Like so many genre labels,

folk music

is a malleable term.

Does it denote roots music from regional sources, played by nonprofessional musicians? Or acoustic music with an overt political content? Or something that reclaims and archives traditional songs?

Or has the term become, as Colin Meloy fears, so vague and amorphous that it's nearly meaningless?

"Most people, when they hear the word folk music, just assume it's any sort of pop-derived music that features an acoustic guitar centrally," he says. "That's the late-20th-, early-21st-century definition of folk music."

Meloy's band, the Decemberists, may seem an odd choice for this weekend's Philadelphia Folk Festival. The Portland, Ore., group comes from the indie-rock tradition, having debuted on the regional Hush label before moving to the venerable Kill Rock Stars, then to Capitol.

The band's newest album, a continuous narrative called The Hazards of Love, alludes to early heavy-metal and progressive rock, to bands such as Black Sabbath, Jethro Tull, and Led Zeppelin. Whereas previous albums featured gently rolling tunes anchored by Meloy's acoustic guitar, this one is often heavy and loud. But this summer, the band is playing several folk festivals, including Philly's.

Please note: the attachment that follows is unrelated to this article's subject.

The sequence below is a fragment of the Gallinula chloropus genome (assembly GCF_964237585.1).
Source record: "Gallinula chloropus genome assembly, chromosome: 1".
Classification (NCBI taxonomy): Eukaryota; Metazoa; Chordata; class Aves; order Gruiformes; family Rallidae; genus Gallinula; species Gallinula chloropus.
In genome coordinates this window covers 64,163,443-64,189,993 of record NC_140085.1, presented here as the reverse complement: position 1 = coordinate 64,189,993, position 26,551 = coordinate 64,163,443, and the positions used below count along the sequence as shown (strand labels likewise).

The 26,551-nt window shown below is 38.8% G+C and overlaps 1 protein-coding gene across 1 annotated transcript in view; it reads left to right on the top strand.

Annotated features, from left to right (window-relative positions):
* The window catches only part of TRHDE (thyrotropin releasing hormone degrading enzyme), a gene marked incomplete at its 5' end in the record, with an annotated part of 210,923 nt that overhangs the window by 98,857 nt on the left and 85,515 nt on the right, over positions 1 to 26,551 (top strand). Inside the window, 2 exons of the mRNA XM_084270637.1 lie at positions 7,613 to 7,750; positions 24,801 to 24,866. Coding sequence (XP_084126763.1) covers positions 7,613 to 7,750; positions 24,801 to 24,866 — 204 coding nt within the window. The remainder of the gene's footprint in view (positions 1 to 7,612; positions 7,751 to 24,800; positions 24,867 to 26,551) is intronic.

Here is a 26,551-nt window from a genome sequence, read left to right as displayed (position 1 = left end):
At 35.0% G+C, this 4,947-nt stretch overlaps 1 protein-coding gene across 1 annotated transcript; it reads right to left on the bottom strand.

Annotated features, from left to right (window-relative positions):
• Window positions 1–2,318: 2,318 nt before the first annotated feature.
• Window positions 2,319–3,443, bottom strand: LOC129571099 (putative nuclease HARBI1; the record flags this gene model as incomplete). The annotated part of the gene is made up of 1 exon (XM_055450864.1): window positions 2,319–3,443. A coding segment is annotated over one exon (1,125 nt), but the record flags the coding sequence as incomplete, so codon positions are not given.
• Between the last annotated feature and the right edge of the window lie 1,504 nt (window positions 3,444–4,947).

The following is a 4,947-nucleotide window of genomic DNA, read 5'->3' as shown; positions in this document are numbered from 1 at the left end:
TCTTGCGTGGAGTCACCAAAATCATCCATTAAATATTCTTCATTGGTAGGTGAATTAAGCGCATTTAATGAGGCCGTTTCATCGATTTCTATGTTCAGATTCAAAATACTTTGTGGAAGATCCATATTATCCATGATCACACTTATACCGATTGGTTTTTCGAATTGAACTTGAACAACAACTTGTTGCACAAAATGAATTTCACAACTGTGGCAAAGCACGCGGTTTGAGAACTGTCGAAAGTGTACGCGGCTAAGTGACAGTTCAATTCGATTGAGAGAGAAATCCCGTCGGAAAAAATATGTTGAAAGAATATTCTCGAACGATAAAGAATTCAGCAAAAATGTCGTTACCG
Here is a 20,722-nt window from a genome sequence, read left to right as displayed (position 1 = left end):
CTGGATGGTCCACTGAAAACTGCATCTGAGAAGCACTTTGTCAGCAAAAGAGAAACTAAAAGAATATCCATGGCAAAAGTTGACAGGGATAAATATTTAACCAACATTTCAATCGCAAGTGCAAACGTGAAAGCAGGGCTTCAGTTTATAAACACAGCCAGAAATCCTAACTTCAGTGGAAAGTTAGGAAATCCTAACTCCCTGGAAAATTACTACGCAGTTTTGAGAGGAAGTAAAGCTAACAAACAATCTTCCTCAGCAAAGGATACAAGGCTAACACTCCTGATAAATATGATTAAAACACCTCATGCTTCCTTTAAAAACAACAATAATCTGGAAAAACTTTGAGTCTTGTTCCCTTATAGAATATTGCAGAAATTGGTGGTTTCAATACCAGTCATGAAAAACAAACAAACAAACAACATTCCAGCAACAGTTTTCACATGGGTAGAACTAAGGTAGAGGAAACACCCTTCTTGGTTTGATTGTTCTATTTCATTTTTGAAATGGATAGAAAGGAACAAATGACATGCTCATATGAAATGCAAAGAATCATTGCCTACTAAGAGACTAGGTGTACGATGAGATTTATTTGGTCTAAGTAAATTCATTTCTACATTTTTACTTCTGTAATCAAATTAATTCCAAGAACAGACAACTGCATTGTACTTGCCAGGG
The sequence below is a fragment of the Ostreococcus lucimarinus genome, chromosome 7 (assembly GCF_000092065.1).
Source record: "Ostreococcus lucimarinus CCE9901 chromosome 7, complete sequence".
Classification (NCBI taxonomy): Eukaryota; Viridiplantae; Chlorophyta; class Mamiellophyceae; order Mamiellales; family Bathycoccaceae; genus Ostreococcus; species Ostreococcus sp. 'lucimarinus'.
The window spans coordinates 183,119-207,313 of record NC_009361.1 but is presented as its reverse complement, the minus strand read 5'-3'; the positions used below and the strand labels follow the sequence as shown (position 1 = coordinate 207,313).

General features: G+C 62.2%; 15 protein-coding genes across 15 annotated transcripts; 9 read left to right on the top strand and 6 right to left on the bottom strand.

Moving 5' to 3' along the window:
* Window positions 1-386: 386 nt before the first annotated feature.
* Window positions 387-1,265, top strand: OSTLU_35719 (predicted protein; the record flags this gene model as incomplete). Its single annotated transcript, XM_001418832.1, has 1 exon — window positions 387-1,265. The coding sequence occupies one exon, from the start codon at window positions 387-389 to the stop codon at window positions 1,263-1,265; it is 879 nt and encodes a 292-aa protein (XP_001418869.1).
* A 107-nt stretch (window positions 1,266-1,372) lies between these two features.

"At first blush, with a casual listen to the record without knowing anything about it, you would maybe view it as a strange thing for a folk festival," says Meloy from a tour stop in Louisville, Ky. "Even though it has these loud guitars on it, I think it's the folkiest record we have made to date. It owes everything to the 'folk' tradition. The entire premise, the entire narrative is built of common motifs from old folk songs."

That narrative - which the Decemberists will perform straight through tomorrow afternoon - involves ill-fated lovers and various demons, and it grew from Meloy's obsession with British folk revivalists of the '60s such as Shirley Collins, Anne Briggs, and Dick Gaughan.

"Hopefully, this is kind of the apotheosis, and I will have gotten it out of my system," Meloy laughs.

This year's Folk Festival includes its share of traditional mainstays (Tom Rush, the Del McCoury Band), but it skews to younger artists, such as Philly's lap steel/hip-hop party band Slo-Mo with Mic Wrecka, jam-band marvels the Derek Trucks Band, and the hushed, captivating Iron & Wine.

The 48-year-old festival is looking to new blood. "It is kind of adapt or die," says Meloy. "I think there's a movement happening that, thankfully, the bookers and promoters and audiences are discovering these bands that maybe they had disregarded because they were 'indie rock' or whatever. In fact, a lot of these folks are heralding the folk tradition in a lot of ways. It's cool and exciting."

And it's still folk music.

Philadelphia Folk Festival, today through Sunday at Old Poole Farm, 1323 Salford Station Rd., Schwenksville. Tickets: $54-$75. Phone: 610-287-7818; www.pfs.org/PFF.php.